By Michael McCurry, South Dakota State Demographer
We’re all time travelers, traveling at the same speed-one hour per hour. We age at the same rate, and then look with surprise at an old person staring back from the mirror.
Much of our region is, in a way, getting older as well.
Because of the continued outmigration of young people, in many rural James River communities the largest component of the population is now the elderly. This shows up clearly in the counties’ population pyramids, which are a way of showing age distribution in the community.
A century ago, before medical and sanitation advances, these graphs for most of society actually looked like pyramids, with a lot of young people and few older people. Shannon County, South Dakota’s youngest county, still has a traditional-looking pyramid.
None of the counties in the James River area have population pyramids that look much like pyramids. (Demographers still use that term, no matter what they look like.) They are instead much more uneven—if they were stacked blocks, some of them seem as if they would be too top-heavy to stay upright. They have what demographers call a wasp-waisted display—a segment of the population in the middle of the very old and the very young is under-represented.
So what would a “healthy” population pyramid look like?
One way to consider the health of these populations is to look at dependency ratios. Both the young and the old are dependent on the age groups in the middle to support the needs of the whole community, and a dependency ratio shows how well the community can do that. With dependents defined as those 14 and under and 65 and over, we can calculate a general dependency ratio fairly simply: the number of dependents divided by the number of people aged 15-64, multiplied by 100.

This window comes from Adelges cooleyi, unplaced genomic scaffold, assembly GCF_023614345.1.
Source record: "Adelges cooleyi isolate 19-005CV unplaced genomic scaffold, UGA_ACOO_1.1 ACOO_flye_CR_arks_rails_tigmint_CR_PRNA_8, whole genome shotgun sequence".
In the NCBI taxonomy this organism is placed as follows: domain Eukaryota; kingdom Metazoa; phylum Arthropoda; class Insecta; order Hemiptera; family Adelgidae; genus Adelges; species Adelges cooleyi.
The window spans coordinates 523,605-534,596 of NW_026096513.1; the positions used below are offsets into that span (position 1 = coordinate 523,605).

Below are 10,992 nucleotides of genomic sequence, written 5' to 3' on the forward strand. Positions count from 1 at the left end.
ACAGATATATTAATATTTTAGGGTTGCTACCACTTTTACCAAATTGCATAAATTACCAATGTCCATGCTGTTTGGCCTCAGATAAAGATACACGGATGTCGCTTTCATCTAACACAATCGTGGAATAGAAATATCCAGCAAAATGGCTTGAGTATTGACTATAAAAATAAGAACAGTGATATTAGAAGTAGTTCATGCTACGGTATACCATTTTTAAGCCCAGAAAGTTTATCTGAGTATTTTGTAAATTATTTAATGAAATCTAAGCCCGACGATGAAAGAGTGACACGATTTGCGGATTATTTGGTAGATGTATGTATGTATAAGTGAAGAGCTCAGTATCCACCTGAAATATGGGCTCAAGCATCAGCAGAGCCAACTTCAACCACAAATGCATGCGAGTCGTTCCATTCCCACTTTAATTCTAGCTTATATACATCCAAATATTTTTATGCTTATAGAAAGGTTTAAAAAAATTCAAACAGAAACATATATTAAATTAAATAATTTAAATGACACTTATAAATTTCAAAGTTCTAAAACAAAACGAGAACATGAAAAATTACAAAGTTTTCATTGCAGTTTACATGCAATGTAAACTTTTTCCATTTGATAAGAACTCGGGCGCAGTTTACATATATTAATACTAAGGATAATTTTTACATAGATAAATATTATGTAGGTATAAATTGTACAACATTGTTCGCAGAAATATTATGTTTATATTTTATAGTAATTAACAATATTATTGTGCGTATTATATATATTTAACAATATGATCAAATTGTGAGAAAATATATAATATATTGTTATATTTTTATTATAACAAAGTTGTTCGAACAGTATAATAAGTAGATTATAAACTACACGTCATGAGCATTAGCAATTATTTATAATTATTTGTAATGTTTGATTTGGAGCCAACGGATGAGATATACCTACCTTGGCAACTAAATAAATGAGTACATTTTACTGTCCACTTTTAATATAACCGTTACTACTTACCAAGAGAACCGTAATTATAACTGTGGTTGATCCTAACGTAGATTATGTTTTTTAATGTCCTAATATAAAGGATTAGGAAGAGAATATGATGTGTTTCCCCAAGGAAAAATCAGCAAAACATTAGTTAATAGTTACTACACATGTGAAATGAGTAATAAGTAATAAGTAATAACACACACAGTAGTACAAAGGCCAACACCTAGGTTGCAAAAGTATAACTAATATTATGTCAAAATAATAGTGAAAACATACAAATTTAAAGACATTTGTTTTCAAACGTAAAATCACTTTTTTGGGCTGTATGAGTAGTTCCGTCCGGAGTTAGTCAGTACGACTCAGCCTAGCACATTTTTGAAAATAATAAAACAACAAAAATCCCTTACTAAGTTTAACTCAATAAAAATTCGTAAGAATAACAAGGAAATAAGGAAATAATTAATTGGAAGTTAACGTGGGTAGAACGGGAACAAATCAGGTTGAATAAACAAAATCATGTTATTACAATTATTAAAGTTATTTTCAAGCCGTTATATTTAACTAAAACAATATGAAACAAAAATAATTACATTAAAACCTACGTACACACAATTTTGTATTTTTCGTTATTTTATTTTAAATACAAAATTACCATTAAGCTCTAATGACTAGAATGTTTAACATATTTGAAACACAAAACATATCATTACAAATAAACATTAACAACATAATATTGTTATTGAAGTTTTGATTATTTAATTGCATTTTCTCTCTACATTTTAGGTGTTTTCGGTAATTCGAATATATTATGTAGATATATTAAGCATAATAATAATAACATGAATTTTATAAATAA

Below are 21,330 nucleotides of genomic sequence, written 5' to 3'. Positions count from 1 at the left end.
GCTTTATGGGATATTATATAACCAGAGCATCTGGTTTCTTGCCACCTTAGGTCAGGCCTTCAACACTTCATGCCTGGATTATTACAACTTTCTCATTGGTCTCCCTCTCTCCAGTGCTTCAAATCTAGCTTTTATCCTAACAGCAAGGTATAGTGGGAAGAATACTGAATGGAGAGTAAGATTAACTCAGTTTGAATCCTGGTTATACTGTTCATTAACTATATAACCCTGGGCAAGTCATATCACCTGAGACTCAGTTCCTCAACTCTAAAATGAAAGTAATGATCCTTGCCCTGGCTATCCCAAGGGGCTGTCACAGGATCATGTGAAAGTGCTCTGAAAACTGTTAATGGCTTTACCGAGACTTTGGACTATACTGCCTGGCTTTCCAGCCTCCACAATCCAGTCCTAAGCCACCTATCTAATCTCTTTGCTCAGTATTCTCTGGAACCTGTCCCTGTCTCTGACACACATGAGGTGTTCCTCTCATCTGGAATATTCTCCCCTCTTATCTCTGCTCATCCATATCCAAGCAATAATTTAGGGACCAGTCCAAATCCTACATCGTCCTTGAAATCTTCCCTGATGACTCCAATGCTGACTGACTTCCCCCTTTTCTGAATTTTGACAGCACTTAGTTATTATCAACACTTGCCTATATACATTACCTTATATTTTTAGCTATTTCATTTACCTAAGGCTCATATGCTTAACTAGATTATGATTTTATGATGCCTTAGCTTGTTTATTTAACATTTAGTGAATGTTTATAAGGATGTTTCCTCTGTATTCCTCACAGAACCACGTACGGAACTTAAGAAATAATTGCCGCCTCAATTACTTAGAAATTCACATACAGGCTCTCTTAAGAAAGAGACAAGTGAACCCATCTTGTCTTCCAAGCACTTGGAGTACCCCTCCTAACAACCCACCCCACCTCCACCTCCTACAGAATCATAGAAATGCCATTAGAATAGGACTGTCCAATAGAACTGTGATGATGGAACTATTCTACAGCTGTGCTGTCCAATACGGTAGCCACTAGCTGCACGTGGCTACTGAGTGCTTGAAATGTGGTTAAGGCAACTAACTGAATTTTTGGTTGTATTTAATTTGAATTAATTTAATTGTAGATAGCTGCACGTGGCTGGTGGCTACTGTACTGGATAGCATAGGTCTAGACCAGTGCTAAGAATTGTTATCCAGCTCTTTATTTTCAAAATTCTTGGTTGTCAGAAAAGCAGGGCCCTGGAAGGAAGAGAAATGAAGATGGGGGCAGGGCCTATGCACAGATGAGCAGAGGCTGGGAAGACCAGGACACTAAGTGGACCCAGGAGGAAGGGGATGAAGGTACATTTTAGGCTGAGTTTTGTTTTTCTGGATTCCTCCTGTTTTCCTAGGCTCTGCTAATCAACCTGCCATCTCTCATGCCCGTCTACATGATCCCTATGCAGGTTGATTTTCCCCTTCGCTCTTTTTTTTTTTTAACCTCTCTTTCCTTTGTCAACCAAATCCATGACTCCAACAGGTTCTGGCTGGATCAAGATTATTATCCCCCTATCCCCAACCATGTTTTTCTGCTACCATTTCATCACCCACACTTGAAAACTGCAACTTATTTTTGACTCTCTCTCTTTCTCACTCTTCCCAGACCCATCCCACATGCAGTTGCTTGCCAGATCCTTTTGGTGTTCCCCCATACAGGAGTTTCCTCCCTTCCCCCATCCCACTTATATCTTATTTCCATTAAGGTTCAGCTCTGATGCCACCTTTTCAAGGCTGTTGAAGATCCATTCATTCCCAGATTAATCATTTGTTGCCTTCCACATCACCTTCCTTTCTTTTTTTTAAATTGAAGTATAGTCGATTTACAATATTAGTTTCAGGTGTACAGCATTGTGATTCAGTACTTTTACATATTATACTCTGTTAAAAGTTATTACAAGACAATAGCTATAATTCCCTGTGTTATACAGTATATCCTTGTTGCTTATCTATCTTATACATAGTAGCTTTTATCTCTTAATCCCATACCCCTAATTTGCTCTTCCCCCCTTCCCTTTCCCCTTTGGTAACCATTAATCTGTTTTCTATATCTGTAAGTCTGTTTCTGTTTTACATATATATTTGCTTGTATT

Defining the “healthiest” dependency ratio, and the best shape for a population pyramid, is a difficult task-in part because the population age distribution will change as the population gets older, and what is healthy in one generation may have problems in the next. But there are some general guidelines.
A dependency ratio of around 50, where there are two working-age people for every dependent, is a fairly balanced population. A dependency ratio of 100, with only one working-age person for each dependent, is a community under strain.
A population pyramid that gradually slopes inward, so that the bottom bars are not much wider than the top bars, is generally healthier than a pyramid that is greatly uneven in any way. This likely won’t exist anywhere in real life—the baby boom shows up in every Dakotafire pyramid, for example.
Today, the dependency ratios in the Dakotas vary greatly. In the James River Valley, Brown County has the lowest dependency ratio, with 54.97. There’s not a great difference in the general dependency ratio of South Dakota’s youngest county, Shannon (62.41), and our more typical counties like Brown—but both are far removed from our region’s oldest counties. McPherson County has a general dependency ratio of 90.18—and 56.69 of that consists of people over 65. Communities with dependency ratios this high typically have more problems.
So far we don’t have any inverted pyramids, or dependency ratios over 100—but if we did, those would be even worse.